Support the news

Invasive Species For Dessert? Food Makers Hope 'Future' Sweets Get Us Talking About Climate Change08:36
Download

Play
Knotweed sorbet at Toscanini’s. (Robin Lubbock/WBUR)
Knotweed sorbet at Toscanini’s. (Robin Lubbock/WBUR)

Our shifting environment’s impact on what and how we eat is one of the most urgent issues of our time. But how do you encourage people to think and talk about what our food might be like in a warmer future?

Local designer and researcher Keith Hartwig believes one answer is to have them taste it for themselves.

He’s been searching for ways to engage people's senses as they contemplate the relationship between climate change and local food systems. His latest experiment is part of a new exhibition titled, “Untold Possibilities at the Last Minute,” now up at Cambridge City Hall Annex.

Designer and researcher Keith Hartwig at Toscanini's. (Robin Lubbock/WBUR)
Designer and researcher Keith Hartwig at Toscanini's. (Robin Lubbock/WBUR)

With his teammates Matthew Battles and Jessica Yurkofsky at Harvard's metaLAB, Hartwig created interactive, public tastings — dubbed "FUTUREFOOD" — to pair with the exhibition.

Before the tastings were set, Hartwig and his colleagues asked area chefs and food producers a few questions about the environment, sustainability, food equity and wasteThen, Hartwig's team issued three-word prompts to get the makers’ creative juices flowing.

“One is invasiveness,” Hartwig said. “One is involved — which is to think about how we can start working with communities to address these questions. And the third is invisible — so what are the sort of invisible or hidden effects of climate change on the food system?”

Gus Rancatore, one of the founders of Toscanini’s, at the store’s kitchen in Kendall Square. (Robin Lubbock/WBUR)
Gus Rancatore, one of the founders of Toscanini’s, at the store’s kitchen in Kendall Square. (Robin Lubbock/WBUR)

To show us what they came up with, Hartwig and some of the producers gathered at Toscannini's in Kendall Square. That's where the renowned ice cream shop's co-founder, Gus Rancatore, had taken on a provocative ingredient.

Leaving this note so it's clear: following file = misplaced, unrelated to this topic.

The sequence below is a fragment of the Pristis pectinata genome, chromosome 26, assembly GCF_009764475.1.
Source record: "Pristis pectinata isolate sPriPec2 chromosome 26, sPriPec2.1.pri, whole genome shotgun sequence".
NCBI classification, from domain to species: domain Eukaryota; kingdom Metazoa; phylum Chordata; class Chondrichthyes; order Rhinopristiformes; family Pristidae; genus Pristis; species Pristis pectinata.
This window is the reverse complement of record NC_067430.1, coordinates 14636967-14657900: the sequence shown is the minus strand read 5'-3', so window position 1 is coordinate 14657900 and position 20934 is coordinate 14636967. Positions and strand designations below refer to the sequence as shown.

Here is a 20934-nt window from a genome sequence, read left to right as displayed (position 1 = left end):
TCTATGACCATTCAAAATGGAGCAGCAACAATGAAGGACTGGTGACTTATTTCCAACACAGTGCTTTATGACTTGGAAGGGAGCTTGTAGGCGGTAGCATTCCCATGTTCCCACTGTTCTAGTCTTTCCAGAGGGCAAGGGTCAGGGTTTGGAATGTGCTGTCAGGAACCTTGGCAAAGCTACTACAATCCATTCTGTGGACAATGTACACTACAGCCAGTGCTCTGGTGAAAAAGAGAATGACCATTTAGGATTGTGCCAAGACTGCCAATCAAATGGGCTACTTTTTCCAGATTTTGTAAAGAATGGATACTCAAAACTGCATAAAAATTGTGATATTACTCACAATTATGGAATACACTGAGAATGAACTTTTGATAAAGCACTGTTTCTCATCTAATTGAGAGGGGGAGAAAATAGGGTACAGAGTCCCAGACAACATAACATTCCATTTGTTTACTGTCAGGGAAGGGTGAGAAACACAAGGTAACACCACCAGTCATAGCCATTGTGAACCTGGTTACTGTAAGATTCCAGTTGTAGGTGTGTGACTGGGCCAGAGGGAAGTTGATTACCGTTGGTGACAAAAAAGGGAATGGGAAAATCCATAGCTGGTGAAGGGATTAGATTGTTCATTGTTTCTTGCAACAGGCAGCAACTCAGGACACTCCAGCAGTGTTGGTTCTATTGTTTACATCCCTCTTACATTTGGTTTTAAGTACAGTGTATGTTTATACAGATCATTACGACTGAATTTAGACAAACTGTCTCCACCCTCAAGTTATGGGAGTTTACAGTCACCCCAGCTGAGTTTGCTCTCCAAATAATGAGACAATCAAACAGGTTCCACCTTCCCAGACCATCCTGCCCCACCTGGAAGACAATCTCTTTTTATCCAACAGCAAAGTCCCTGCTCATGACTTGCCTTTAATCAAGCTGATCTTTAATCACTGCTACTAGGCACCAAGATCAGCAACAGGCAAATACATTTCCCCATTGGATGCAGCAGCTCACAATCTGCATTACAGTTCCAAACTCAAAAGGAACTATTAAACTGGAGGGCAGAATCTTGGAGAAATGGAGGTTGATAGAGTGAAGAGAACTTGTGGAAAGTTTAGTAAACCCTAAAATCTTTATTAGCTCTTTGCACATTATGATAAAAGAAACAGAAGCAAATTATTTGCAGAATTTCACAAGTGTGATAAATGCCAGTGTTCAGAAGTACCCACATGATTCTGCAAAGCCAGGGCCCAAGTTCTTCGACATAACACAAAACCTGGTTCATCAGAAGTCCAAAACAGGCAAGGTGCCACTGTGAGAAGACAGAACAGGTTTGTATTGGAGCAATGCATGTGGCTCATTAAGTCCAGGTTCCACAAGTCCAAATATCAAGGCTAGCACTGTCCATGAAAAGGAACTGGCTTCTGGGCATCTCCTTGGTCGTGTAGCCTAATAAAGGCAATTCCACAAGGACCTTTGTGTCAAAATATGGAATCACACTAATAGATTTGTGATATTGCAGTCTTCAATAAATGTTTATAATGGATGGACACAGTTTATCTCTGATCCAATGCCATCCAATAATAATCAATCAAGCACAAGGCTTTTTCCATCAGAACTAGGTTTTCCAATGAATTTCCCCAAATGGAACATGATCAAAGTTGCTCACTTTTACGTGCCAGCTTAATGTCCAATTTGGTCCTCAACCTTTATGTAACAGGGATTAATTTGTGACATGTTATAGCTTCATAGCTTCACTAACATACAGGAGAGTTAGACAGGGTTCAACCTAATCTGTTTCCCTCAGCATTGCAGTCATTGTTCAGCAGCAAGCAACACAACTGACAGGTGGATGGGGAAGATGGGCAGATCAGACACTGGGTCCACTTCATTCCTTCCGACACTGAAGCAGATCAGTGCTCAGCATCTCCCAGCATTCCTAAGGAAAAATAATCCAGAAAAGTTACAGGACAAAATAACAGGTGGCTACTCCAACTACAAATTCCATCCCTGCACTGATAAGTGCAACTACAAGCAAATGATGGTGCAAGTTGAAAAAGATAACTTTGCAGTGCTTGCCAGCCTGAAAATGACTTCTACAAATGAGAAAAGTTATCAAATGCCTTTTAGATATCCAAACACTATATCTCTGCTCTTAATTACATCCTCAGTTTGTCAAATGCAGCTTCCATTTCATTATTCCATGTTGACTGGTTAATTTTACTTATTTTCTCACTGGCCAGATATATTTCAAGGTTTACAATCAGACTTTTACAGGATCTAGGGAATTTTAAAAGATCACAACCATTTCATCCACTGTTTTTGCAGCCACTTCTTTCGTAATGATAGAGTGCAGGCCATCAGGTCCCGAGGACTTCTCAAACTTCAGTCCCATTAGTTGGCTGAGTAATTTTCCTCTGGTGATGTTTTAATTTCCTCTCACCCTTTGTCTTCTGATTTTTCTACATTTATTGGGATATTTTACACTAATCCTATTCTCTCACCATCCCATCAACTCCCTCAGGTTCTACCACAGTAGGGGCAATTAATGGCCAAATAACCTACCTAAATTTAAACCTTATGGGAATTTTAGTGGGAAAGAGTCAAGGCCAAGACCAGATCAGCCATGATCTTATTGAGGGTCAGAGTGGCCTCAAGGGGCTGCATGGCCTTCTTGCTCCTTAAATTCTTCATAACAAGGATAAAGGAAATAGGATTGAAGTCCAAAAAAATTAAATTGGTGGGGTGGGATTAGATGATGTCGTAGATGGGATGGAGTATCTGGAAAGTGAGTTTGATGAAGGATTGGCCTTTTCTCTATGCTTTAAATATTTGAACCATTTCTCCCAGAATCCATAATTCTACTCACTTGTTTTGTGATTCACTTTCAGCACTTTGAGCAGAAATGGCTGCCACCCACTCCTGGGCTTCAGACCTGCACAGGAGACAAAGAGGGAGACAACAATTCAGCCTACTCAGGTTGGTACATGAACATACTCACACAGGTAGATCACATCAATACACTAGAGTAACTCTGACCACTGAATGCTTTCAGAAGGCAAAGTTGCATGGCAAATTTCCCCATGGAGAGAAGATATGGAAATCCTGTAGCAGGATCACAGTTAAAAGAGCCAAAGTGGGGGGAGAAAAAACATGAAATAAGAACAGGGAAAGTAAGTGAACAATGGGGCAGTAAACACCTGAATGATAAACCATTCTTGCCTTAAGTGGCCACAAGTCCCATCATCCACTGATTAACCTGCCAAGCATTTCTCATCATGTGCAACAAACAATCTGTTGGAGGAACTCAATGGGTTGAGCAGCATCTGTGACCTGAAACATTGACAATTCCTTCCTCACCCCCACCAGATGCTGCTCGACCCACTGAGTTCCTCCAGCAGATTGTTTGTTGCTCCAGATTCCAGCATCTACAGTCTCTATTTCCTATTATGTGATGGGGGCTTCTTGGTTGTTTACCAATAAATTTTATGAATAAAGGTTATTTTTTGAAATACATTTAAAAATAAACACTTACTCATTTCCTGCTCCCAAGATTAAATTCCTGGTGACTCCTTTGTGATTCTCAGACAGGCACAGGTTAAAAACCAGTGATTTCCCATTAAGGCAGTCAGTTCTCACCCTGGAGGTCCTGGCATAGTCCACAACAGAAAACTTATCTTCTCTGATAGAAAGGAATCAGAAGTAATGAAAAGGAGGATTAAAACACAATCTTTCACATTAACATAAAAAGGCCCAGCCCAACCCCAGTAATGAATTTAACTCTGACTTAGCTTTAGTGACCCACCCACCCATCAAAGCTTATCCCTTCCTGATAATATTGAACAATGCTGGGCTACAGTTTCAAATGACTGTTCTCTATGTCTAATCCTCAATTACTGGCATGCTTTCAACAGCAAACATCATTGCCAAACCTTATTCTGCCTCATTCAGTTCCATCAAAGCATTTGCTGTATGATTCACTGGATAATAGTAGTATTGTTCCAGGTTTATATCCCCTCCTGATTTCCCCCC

“He’s using Japanese knotweed — which has become a symbol of invasiveness — and a plant that has grown prolifically as a result of environmental disruption and climate change,” Hartwig explained. “But it’s a plant that actually is full of nutrition and has a lot of opportunities in terms of the way that we might start thinking about it as a future food.”

Mature knotweed bushes line a bicycle path on the banks of the Charles River. (Robin Lubbock/WBUR)
Mature knotweed bushes line a bicycle path on the banks of the Charles River. (Robin Lubbock/WBUR)

Rancatore stood over a gas range in his shop’s kitchen stirring a sugar syrup.

“So what we're going to do today is make knotweed sorbet,” he explained. “And we're actually making this for the second, possibly the third time, because we want to improve the texture.”

Rancatore needed to get the sorbet just right for his FUTUREFOOD event. (The tasting was held on May 25.)

“Knotweed is your prototypical invasive species that grows everywhere — wiley and recklessly,” he mused. “The idea that we might be able to get some benefits from it I thought was interesting. It's also an example of how everybody in the food business has to adapt to a changing environment.”

The longtime ice cream expert enlisted local foragers to get early season knotweed, because it tastes better.

“This is the distillation of a week's-worth of work by five people who brought us 100 pounds of knotweed they harvested from wildlife areas,” he recalled. “We cooked it down, and we pureed it, and we sieved it, and we got this exotic mucilage — to use the word you don't get to use too often.”

The final batch of knotweed sorbet rests after being whirred up in an ice cream maker at Toscanini's. (Robin Lubbock/WBUR)
The final batch of knotweed sorbet rests after being whirred up in an ice cream maker at Toscanini's. (Robin Lubbock/WBUR)

Rancatore added applesauce to the mixture, giving it an earthy, greenish-brown color — kind of like camouflage. He thinks the feral, herbaceous blend tastes kind of like a funky applesauce.

“I don't think this is something that's going to work its way into supermarket freezers,” Rancatore said. “I think this is an interesting project that makes you think about changes in the environment and changes in American food ways.”

Boston chef Nate Phinisee created honey toffees and a flight of honey waters for his FUTUREFOOD tasting. (Robin Lubbock/WBUR)
Boston chef Nate Phinisee created honey toffees and a flight of honey waters for his FUTUREFOOD tasting. (Robin Lubbock/WBUR)

Boston chef Nate Phinisee’s FUTUREFOOD assignment was to highlight invisible forces that guide our food. He worked with five different varieties of locally-harvested honey to create toffee and “honey waters.”